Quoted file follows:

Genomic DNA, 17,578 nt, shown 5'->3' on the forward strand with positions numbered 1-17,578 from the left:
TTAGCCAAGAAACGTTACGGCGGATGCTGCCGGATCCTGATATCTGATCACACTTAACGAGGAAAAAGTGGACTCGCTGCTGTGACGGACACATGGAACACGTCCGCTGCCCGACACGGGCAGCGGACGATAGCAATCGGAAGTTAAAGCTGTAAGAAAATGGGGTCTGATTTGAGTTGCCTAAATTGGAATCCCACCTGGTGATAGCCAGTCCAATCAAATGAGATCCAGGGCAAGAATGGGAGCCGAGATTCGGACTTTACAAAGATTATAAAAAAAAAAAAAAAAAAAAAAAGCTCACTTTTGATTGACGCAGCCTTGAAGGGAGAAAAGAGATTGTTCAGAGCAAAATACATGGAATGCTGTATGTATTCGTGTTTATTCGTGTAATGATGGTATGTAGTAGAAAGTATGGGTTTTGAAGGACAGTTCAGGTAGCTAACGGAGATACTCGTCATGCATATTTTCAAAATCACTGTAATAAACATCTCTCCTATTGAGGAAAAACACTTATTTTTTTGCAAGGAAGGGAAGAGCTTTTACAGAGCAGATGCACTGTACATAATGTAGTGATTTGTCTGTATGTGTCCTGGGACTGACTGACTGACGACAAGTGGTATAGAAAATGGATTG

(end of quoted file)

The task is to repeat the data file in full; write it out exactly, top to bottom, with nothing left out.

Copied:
Genomic DNA, 17,578 nt, shown 5'->3' on the forward strand with positions numbered 1-17,578 from the left:
TTAGCCAAGAAACGTTACGGCGGATGCTGCCGGATCCTGATATCTGATCACACTTAACGAGGAAAAAGTGGACTCGCTGCTGTGACGGACACATGGAACACGTCCGCTGCCCGACACGGGCAGCGGACGATAGCAATCGGAAGTTAAAGCTGTAAGAAAATGGGGTCTGATTTGAGTTGCCTAAATTGGAATCCCACCTGGTGATAGCCAGTCCAATCAAATGAGATCCAGGGCAAGAATGGGAGCCGAGATTCGGACTTTACAAAGATTATAAAAAAAAAAAAAAAAAAAAAAAGCTCACTTTTGATTGACGCAGCCTTGAAGGGAGAAAAGAGATTGTTCAGAGCAAAATACATGGAATGCTGTATGTATTCGTGTTTATTCGTGTAATGATGGTATGTAGTAGAAAGTATGGGTTTTGAAGGACAGTTCAGGTAGCTAACGGAGATACTCGTCATGCATATTTTCAAAATCACTGTAATAAACATCTCTCCTATTGAGGAAAAACACTTATTTTTTTGCAAGGAAGGGAAGAGCTTTTACAGAGCAGATGCACTGTACATAATGTAGTGATTTGTCTGTATGTGTCCTGGGACTGACTGACTGACGACAAGTGGTATAGAAAATGGATTG